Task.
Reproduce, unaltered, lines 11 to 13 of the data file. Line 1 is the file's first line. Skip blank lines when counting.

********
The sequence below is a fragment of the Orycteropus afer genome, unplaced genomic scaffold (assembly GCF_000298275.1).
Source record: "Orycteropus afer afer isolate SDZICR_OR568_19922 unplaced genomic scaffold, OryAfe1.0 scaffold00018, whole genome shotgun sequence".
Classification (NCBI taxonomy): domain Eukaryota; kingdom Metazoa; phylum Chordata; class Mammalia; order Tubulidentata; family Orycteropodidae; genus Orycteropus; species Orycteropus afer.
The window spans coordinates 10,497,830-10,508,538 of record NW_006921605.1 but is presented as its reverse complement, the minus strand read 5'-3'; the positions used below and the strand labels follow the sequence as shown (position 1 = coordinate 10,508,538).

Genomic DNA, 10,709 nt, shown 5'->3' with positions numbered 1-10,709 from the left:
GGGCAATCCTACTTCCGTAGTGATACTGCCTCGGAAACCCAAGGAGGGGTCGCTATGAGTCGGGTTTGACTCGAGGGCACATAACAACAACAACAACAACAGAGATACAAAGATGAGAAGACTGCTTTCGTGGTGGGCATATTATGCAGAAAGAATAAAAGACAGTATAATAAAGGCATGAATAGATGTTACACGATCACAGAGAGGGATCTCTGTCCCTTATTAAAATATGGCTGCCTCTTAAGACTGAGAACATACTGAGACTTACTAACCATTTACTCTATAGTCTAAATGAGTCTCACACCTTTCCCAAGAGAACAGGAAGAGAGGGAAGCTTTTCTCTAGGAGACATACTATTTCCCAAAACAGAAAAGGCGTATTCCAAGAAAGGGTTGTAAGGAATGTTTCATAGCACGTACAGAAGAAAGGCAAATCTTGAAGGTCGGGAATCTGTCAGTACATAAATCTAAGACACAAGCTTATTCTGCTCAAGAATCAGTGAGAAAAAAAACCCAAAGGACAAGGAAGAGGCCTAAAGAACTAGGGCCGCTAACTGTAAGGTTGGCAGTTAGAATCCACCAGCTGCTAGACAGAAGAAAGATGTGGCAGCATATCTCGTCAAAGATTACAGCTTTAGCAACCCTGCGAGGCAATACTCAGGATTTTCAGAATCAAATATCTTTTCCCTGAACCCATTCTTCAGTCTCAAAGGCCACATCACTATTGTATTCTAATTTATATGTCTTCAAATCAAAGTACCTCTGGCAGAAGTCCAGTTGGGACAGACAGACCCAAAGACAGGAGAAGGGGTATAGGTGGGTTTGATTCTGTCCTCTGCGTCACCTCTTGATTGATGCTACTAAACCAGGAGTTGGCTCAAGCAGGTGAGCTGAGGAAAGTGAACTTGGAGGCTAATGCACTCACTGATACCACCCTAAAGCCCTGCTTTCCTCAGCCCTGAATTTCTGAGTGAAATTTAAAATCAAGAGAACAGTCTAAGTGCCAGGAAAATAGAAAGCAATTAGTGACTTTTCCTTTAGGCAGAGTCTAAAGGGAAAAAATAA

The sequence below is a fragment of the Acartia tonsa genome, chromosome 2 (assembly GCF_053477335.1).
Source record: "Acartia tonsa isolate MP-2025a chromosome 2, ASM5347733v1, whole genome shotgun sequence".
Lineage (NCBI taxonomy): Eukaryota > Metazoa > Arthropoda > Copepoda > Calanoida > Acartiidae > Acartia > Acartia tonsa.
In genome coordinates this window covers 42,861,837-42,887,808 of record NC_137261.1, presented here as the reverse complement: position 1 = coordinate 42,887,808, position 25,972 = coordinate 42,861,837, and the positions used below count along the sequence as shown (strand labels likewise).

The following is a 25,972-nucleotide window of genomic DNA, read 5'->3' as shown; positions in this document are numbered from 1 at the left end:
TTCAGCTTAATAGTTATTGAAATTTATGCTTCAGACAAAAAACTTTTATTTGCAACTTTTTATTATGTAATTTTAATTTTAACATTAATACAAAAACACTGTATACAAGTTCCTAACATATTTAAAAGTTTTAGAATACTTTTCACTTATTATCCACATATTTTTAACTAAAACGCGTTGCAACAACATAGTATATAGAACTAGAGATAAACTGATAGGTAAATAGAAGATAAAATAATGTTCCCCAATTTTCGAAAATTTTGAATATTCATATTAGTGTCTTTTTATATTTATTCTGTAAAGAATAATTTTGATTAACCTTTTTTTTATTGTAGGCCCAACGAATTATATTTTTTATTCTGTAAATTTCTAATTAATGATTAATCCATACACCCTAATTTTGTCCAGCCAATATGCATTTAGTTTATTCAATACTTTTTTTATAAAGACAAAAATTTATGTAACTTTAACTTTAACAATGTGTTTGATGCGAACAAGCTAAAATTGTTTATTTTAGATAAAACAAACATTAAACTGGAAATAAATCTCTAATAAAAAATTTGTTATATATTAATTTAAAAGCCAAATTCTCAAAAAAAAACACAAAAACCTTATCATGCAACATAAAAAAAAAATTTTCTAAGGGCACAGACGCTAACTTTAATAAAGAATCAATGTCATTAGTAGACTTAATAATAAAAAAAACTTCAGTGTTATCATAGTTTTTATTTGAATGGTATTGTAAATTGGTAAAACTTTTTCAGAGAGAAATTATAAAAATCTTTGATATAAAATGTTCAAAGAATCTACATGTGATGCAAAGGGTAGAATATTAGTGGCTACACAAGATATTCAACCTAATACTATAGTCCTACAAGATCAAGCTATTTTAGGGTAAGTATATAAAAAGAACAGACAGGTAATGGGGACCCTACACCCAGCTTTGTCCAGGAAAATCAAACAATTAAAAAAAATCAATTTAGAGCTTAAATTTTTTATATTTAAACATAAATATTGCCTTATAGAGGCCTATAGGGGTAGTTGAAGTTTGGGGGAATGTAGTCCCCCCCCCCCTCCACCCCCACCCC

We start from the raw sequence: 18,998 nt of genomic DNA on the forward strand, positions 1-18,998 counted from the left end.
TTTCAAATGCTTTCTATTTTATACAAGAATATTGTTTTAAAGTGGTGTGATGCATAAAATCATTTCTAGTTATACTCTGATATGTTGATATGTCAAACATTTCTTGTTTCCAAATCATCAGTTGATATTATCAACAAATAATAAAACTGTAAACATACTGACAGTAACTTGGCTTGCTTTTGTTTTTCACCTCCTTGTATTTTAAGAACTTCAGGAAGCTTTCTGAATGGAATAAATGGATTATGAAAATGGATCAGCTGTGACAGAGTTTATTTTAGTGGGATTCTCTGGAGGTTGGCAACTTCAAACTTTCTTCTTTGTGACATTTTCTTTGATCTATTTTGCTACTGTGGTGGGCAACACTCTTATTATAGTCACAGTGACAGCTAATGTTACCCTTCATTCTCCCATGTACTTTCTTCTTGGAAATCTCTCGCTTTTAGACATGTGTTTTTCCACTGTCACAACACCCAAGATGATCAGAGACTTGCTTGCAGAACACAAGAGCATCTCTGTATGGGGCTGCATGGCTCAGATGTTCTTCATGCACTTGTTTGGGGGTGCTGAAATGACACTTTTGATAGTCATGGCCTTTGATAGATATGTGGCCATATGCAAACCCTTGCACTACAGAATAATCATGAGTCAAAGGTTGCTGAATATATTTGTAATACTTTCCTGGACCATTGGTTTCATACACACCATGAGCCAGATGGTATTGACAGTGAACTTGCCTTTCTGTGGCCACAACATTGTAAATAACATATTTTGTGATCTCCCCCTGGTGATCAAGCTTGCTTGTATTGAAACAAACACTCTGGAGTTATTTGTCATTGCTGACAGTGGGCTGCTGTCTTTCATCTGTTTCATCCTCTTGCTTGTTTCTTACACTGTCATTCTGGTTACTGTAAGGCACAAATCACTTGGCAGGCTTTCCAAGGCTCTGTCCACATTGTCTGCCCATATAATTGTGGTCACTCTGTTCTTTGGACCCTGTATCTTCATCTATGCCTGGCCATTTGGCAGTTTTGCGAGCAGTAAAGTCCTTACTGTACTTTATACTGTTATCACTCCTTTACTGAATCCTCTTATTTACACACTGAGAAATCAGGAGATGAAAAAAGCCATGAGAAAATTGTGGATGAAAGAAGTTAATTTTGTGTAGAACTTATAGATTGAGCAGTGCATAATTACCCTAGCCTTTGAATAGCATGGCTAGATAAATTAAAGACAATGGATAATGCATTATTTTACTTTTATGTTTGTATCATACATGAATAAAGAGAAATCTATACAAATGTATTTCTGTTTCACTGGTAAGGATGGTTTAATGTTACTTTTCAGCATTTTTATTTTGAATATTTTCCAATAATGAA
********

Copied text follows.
The following is a 25,972-nucleotide window of genomic DNA, read 5'->3' as shown; positions in this document are numbered from 1 at the left end:
TTCAGCTTAATAGTTATTGAAATTTATGCTTCAGACAAAAAACTTTTATTTGCAACTTTTTATTATGTAATTTTAATTTTAACATTAATACAAAAACACTGTATACAAGTTCCTAACATATTTAAAAGTTTTAGAATACTTTTCACTTATTATCCACATATTTTTAACTAAAACGCGTTGCAACAACATAGTATATAGAACTAGAGATAAACTGATAGGTAAATAGAAGATAAAATAATGTTCCCCAATTTTCGAAAATTTTGAATATTCATATTAGTGTCTTTTTATATTTATTCTGTAAAGAATAATTTTGATTAACCTTTTTTTTATTGTAGGCCCAACGAATTATATTTTTTATTCTGTAAATTTCTAATTAATGATTAATCCATACACCCTAATTTTGTCCAGCCAATATGCATTTAGTTTATTCAATACTTTTTTTATAAAGACAAAAATTTATGTAACTTTAACTTTAACAATGTGTTTGATGCGAACAAGCTAAAATTGTTTATTTTAGATAAAACAAACATTAAACTGGAAATAAATCTCTAATAAAAAATTTGTTATATATTAATTTAAAAGCCAAATTCTCAAAAAAAAACACAAAAACCTTATCATGCAACATAAAAAAAAAATTTTCTAAGGGCACAGACGCTAACTTTAATAAAGAATCAATGTCATTAGTAGACTTAATAATAAAAAAAACTTCAGTGTTATCATAGTTTTTATTTGAATGGTATTGTAAATTGGTAAAACTTTTTCAGAGAGAAATTATAAAAATCTTTGATATAAAATGTTCAAAGAATCTACATGTGATGCAAAGGGTAGAATATTAGTGGCTACACAAGATATTCAACCTAATACTATAGTCCTACAAGATCAAGCTATTTTAGGGTAAGTATATAAAAAGAACAGACAGGTAATGGGGACCCTACACCCAGCTTTGTCCAGGAAAATCAAACAATTAAAAAAAATCAATTTAGAGCTTAAATTTTTTATATTTAAACATAAATATTGCCTTATAGAGGCCTATAGGGGTAGTTGAAGTTTGGGGGAATGTAGTCCCCCCCCCCCTCCACCCCCACCCC

We start from the raw sequence: 18,998 nt of genomic DNA on the forward strand, positions 1-18,998 counted from the left end.